Following Securities and Exchange Board of India (SEBI)’s new fund classification rules announced in October 2017, all mutual fund asset management companies (AMCs) are altering the mandates of many of their schemes to fit them into the regulator’s categories. Here we examine the major mandate changes in the schemes of Reliance Mutual Fund. Have a look:
Reliance Regular Savings Fund – Equity (AUM: Rs 3,140 crore) to become Reliance Value Fund
This scheme, which has no investment style written into its mandate at present, will be mandated to follow a ‘value’ style and be called ‘Reliance Value Fund’. A value style is one which focuses on undiscovered stocks in the hope of benefiting when their value is recognised by the market. The scheme’s benchmark will change from the S&P BSE 100 to the S&P BSE Value Enhanced Index.
You may or may not agree with the ‘value investing style’, but is this what you signed up for?
In response to our query, Reliance Mutual Fund responded with the following statement.
“Reliance Regular Savings Fund – Equity Option was a diversified multi-cap fund. Since we already had a multi-cap fund, we are converting the fund into a Value Fund. Please note that the fund would continue to be managed as a diversified fund from a market capitalization perspective, and hence does not imply any change in strategy. However, going forward, the fund would invest predominantly into ‘value’ stocks, which are typically low P/E, high dividend yield, contra, etc.”
Reliance Top 200 Fund (AUM: Rs 8,825 crore) to become Reliance Large Cap Fund
A shift in mandate from the top 200 listed stocks by market capitalisation to the top 100 is drastic. It makes the fund a much more large cap one. Its current mandate allows its equity component (65-100% of total) to be invested in companies falling in the S&P BSE 200 Index. The new mandate will hike the equity component to 80-100% and require that 80% be confined to India’s top 100 companies by market capitalisation. In other words, the fund can become more equity-heavy and more large-cap heavy.
Reliance Mutual Fund stated in an email to us: “Reliance Top 200 Fund was always positioned and run as a large-cap fund (Value Research and CRISIL categorize the fund as large cap). The fund, even at present, has exposure to large caps (as defined by SEBI) greater than 80%. Hence, there is absolutely no change in the positioning of the fund. The Fund had to be renamed, since Top 200 is not aligned to SEBI’s definition of large-cap, which is based on Top 100. We also had to carry out certain changes in the asset allocation, where we had defined large cap in a particular manner, which had to be aligned to SEBI’s definition, resulting in fundamental attribute changes.”
Reliance Media and Entertainment Fund (AUM: Rs 68 crore) to become Reliance Consumption Fund.
The difference between media and entertainment and consumption is self-explanatory. The former concentrates on television channels, cable or direct-to-home providers, movie theatre operators etc while the latter is much broader including consumer durables and non-durables. The scheme’s benchmark will also change from the Nifty 500 Media and Entertainment Index to the Nifty India Consumption Index. If you had signed up to invest in media and entertainment companies only, too bad for you.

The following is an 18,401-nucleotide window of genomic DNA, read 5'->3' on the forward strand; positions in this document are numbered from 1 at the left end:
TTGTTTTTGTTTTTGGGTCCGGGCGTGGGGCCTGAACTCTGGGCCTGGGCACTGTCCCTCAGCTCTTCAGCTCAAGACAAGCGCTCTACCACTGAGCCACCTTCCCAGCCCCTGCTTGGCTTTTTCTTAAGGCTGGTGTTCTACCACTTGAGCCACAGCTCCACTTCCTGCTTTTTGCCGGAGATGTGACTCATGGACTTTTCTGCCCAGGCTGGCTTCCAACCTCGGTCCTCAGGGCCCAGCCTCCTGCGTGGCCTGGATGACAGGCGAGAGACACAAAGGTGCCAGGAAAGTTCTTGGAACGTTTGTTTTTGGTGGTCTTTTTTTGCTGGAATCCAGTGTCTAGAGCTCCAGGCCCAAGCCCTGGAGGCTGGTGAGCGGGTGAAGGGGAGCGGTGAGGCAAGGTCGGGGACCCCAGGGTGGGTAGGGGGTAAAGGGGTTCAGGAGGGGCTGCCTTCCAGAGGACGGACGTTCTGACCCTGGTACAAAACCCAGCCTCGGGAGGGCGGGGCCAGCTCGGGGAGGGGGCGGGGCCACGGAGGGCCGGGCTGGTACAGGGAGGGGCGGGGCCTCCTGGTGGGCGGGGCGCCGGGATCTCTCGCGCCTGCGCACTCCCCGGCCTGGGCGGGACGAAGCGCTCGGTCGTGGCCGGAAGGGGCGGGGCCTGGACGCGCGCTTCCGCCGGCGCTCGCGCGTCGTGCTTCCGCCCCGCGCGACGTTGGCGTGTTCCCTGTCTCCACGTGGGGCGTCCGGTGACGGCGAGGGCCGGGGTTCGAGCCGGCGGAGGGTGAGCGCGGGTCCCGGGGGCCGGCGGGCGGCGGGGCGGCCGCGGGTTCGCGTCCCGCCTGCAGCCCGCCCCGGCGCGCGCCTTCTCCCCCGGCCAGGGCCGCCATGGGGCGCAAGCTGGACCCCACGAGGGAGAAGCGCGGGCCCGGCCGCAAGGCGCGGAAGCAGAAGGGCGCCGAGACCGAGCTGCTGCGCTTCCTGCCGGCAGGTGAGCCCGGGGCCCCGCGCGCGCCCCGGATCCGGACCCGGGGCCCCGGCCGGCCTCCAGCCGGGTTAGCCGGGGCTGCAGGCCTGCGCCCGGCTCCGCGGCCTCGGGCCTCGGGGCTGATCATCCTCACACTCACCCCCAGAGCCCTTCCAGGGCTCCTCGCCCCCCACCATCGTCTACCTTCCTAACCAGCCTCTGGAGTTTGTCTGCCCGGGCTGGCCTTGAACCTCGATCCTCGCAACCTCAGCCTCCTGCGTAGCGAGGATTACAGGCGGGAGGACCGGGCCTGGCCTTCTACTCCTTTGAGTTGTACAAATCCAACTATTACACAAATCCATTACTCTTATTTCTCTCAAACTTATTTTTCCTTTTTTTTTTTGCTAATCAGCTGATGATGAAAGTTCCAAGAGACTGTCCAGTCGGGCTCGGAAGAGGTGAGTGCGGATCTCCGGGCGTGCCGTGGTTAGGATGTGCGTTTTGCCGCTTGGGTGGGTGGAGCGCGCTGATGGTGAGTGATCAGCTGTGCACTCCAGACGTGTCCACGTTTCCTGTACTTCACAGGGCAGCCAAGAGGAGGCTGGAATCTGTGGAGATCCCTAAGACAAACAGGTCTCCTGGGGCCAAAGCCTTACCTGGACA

Reliance Mutual Fund said: “Reliance Media & Entertainment Fund, which was a sector fund, which would invest only in the stated sector is now being broad-based and made a consumption fund. We believe the broad-basing of the fund strategy would be in the best interest of investors.”
Reliance NRI Equity Fund (AUM: Rs 84 crore) to become Reliance Balanced Advantage Fund
The investment rationale behind this fund may have been somewhat ambiguous to begin with. It is difficult to see why NRIs or Non-resident Indians would need a special set of companies for investment, different from resident Indians. The existing mandate does not build any specific strategy for NRIs and hence the changed mandate may be an attempt to fix the original error. The scheme is currently benchmarked to the S&P BSE 200 Index. It will morph into Reliance Balanced Advantage Fund benchmarked to the CRISIL Hybrid 35+65 – Aggressive Index. It is currently only open to Non-resident Indians. This will change to residents and non-residents. The asset allocation limits for equity and debt of 65-100% and 0-35% respectively will stay the same.
The AMC stated: “Reliance NRI Equity Fund, where only NRIs could invest, is being converted to a different category – Balanced Advantage Fund. We had been intending to carry out this change, regardless of the scheme standardisation exercise, as we did not find merit in offering a product exclusively for NRIs. Lack of investor interest in the product, as evidenced by the fund’s small size, also warranted a change.”
By and large, Reliance Mutual Fund has avoided drastic reclassification in its mutual fund scheme changes. In our opinion, these four schemes remain areas of radical change. Investors should carefully consider whether they wish to remain part of them. Redeeming money before 28th April will save you from exit load but can attract a tax of either 15% or 10% depending on how long you have held the fund. In case you have held the fund for more than one year, your gains before 31st Jan 2018 will be exempted and you will also get a tax-free allowance of Rs 1 lakh per annum on your long-term capital gains.